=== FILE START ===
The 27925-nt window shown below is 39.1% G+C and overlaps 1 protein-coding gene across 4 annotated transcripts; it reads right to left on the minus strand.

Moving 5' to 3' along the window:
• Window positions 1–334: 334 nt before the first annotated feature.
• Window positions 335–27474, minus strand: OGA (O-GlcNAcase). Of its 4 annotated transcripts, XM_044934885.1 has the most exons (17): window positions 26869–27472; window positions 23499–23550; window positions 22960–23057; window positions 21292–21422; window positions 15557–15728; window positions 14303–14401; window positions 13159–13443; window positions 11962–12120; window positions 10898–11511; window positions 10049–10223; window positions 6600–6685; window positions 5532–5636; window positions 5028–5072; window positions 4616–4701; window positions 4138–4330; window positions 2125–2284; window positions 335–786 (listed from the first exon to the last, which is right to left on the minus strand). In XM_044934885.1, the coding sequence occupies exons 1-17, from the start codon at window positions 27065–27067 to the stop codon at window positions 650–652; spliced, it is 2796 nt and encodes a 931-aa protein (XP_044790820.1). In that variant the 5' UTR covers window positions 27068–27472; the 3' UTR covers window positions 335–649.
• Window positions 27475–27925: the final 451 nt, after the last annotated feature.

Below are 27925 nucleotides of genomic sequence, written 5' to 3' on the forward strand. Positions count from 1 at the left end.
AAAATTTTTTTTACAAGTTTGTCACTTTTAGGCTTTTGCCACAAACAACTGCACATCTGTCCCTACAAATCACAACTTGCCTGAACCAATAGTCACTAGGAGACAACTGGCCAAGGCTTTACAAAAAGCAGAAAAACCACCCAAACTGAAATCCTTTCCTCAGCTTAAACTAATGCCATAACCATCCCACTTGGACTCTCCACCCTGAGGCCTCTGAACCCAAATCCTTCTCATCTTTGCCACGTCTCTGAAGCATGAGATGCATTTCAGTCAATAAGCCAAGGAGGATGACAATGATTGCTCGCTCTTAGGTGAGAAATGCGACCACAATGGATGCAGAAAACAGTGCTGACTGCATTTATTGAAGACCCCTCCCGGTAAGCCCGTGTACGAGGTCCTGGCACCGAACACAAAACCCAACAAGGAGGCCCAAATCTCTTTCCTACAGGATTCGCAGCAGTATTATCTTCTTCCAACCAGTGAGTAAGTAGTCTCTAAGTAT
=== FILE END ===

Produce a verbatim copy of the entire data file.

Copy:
The 27925-nt window shown below is 39.1% G+C and overlaps 1 protein-coding gene across 4 annotated transcripts; it reads right to left on the minus strand.

Moving 5' to 3' along the window:
• Window positions 1–334: 334 nt before the first annotated feature.
• Window positions 335–27474, minus strand: OGA (O-GlcNAcase). Of its 4 annotated transcripts, XM_044934885.1 has the most exons (17): window positions 26869–27472; window positions 23499–23550; window positions 22960–23057; window positions 21292–21422; window positions 15557–15728; window positions 14303–14401; window positions 13159–13443; window positions 11962–12120; window positions 10898–11511; window positions 10049–10223; window positions 6600–6685; window positions 5532–5636; window positions 5028–5072; window positions 4616–4701; window positions 4138–4330; window positions 2125–2284; window positions 335–786 (listed from the first exon to the last, which is right to left on the minus strand). In XM_044934885.1, the coding sequence occupies exons 1-17, from the start codon at window positions 27065–27067 to the stop codon at window positions 650–652; spliced, it is 2796 nt and encodes a 931-aa protein (XP_044790820.1). In that variant the 5' UTR covers window positions 27068–27472; the 3' UTR covers window positions 335–649.
• Window positions 27475–27925: the final 451 nt, after the last annotated feature.

Below are 27925 nucleotides of genomic sequence, written 5' to 3' on the forward strand. Positions count from 1 at the left end.
AAAATTTTTTTTACAAGTTTGTCACTTTTAGGCTTTTGCCACAAACAACTGCACATCTGTCCCTACAAATCACAACTTGCCTGAACCAATAGTCACTAGGAGACAACTGGCCAAGGCTTTACAAAAAGCAGAAAAACCACCCAAACTGAAATCCTTTCCTCAGCTTAAACTAATGCCATAACCATCCCACTTGGACTCTCCACCCTGAGGCCTCTGAACCCAAATCCTTCTCATCTTTGCCACGTCTCTGAAGCATGAGATGCATTTCAGTCAATAAGCCAAGGAGGATGACAATGATTGCTCGCTCTTAGGTGAGAAATGCGACCACAATGGATGCAGAAAACAGTGCTGACTGCATTTATTGAAGACCCCTCCCGGTAAGCCCGTGTACGAGGTCCTGGCACCGAACACAAAACCCAACAAGGAGGCCCAAATCTCTTTCCTACAGGATTCGCAGCAGTATTATCTTCTTCCAACCAGTGAGTAAGTAGTCTCTAAGTAT